Having raised over £4000 running in the hottest London Marathon on record, 2019 saw Emma run three half marathons in just three weeks: Portugal, London and New York. All in memory of her beloved Mum Christine.
Emma was nineteen when her Mum found a large lump, just one week after a routine mammogram failed to detect any abnormalities and it was only when she experienced soreness in her breast that she became aware of its presence. At just forty-seven, she was diagnosed with an aggressive form of breast cancer.
Christine underwent a unilateral mastectomy with full lymph node clearance and reconstruction. She also participated in a Herceptin trial that was taking place at the time.
Christine led a healthy life, never smoked and hardly ever drank, but she did improve her work life balance upon diagnosis by reducing her work hours as she was aware of the toll shift work was taking on her body.
Although it wasn’t proven to be a hormone driven cancer, it was a factor considered when deciding the best course of treatment and steps were taken to bring on her menopause medically.
The treatment was successful, and with the five-year remission mark approaching, the whole family were looking forward to being able to say, ‘clear for five, you’re going to be fine’. Cruelly, it was in the fifth year that Christine started to feel tight chested. It felt different to the symptoms of her asthma, so this was investigated. Indeed, tests confirmed that the cancer had spread to her spine and lungs.
When mum told us that it had spread to the bone, I thought ‘how is that possible?’ I just saw breast cancer as a standalone disease.
This time, treatment consisted of radiotherapy and chemotherapy, but soon after attention turned solely to pain management. Chest drains were used to relieve pressure from the fluid build-up around her lungs.
Being a Nurse herself, Christine understood the process and was able to maintain a logical mindset throughout. Although her knowledge helped her to accept the situation herself, she found it difficult to know just how much to tell her family, believing that the more they knew the more they would worry.
Deteriorating further, Christine was admitted to the Bristol Royal Infirmary (BRI). At this time, concerns were raised as to the level of personal care and attention that could be provided due to the high patient:staff ratio. Although moving back home would have been preferred, this was not achievable and after six weeks at the BRI, she was transferred to the Macmillan unit in The Frenchay hospital. Here she had the privacy of her own ensuite room and benefitted from a much lower patient:staff ratio. There were no visiting limitations which meant that Emma could go and sit with her overnight.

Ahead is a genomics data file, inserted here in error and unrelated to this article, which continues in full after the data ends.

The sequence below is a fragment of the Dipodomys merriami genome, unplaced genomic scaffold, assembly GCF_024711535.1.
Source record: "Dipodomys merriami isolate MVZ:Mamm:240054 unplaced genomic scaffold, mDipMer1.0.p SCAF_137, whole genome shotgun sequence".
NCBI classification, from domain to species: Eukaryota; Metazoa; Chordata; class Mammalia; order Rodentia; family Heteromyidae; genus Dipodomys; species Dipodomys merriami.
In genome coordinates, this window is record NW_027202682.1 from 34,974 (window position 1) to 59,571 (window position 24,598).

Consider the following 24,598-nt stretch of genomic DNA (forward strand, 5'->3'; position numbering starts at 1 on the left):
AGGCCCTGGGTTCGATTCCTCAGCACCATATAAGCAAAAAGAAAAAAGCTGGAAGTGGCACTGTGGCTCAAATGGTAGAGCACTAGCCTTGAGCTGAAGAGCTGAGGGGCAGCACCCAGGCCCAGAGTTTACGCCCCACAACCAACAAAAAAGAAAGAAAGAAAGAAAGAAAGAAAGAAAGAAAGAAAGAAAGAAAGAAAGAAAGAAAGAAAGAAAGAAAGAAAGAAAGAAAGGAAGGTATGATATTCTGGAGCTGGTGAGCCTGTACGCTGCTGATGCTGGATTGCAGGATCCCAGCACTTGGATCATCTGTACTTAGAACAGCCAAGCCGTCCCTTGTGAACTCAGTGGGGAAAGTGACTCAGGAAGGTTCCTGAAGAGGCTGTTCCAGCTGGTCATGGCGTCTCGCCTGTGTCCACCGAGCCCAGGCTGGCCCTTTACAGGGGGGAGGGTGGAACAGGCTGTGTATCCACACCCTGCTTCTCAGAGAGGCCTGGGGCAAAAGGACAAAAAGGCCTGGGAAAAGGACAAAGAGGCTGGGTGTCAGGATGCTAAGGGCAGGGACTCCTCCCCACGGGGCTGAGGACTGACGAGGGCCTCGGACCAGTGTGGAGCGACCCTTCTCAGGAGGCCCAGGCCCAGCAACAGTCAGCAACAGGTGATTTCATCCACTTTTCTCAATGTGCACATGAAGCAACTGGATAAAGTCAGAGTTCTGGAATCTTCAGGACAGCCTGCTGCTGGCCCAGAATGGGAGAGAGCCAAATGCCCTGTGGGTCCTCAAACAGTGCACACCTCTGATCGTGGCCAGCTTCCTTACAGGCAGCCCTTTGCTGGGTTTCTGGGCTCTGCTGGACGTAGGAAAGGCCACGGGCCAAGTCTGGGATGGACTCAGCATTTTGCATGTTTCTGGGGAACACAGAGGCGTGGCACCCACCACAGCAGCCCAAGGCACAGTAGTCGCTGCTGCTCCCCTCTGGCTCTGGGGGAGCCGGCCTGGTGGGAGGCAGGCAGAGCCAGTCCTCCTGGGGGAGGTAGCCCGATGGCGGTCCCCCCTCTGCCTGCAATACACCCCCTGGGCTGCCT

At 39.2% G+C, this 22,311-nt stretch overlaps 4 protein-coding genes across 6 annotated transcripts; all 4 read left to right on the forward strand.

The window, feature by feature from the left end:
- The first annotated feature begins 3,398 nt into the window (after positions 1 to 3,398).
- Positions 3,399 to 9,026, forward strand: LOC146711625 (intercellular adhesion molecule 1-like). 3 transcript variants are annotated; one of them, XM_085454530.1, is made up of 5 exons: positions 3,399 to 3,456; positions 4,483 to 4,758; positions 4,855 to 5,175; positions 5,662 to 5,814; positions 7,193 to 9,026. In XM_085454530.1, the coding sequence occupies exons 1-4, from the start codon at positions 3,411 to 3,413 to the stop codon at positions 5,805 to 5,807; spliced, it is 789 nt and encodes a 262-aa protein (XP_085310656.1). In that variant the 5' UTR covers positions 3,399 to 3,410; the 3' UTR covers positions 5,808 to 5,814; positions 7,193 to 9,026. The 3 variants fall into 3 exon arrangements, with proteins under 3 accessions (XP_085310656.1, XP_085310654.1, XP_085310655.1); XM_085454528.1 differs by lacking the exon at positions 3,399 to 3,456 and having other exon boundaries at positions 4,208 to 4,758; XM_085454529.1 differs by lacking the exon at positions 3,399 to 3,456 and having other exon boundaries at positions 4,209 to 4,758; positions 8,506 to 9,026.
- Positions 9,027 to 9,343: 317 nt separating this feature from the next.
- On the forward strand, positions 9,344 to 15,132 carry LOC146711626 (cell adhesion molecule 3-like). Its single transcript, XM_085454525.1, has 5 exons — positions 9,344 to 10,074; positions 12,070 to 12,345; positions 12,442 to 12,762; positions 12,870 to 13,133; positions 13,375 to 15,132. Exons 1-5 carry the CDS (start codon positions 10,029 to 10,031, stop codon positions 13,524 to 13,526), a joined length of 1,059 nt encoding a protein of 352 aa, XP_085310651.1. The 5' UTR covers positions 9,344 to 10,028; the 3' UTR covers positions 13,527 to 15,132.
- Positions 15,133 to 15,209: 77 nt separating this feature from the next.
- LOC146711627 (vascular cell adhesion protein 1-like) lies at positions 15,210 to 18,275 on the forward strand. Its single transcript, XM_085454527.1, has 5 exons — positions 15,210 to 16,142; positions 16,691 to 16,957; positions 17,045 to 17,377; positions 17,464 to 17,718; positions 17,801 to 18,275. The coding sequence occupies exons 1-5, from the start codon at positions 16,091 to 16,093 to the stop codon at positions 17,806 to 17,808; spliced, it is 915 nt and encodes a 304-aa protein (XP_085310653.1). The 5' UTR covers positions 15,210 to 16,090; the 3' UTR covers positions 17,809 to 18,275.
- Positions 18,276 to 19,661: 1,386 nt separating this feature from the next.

Sadly, Christine passed away just three weeks after her move to the Frenchay, at the age of fifty-four.
Emma’s hereditary risk assessment was calculated at medium. Due to this, Emma will have routine mammograms from the age of forty rather than fifty. She has also been advised not to take the combined pill as this could increase her risk. A parent now herself, as Emma reaches the age her mum was when she was diagnosed, breast cancer is in the back of her mind. She checks herself regularly and maintains an active lifestyle.
For several years after her Mum’s passing, Emma found herself automatically thinking the worst when people she knew were diagnosed. Her perspective has improved now that she’s seen people go through treatment to enjoy life cancer free due to advances in medicine, owing to research.
It feels healing to contribute. Even though it’s a long time ago that we lost Mum, doing something positive is still important to me
As a family, they place a lot of value on research into secondary spread breast cancer and Emma’s fundraising for Against Breast Cancer reflects this. She ran London Marathon 2018, and a year later completed three half marathons in three weeks which meant travelling from London to Portugal and then on to New York.
To top off her phenomenal achievement, upon receiving her medal after the New York Half, her Mum’s song came on; Landslide by Fleetwood Mac, a stark contrast to the upbeat race songs that had been played before it. A bittersweet reminder of her reason to run.
So, take this love, take it down
Oh, if you climb a mountain and you turn around
If you see my reflection in the snow-covered hills
Well, the landslide will bring it down
Emma is planning to do a marathon in her mum’s memory every year now and is already looking toward the York Marathon in 2019 which takes place in Breast Cancer Awareness Month. She will raise more funds for Against Breast Cancer’s vital research with this marathon, adding to her current total of almost £5,000.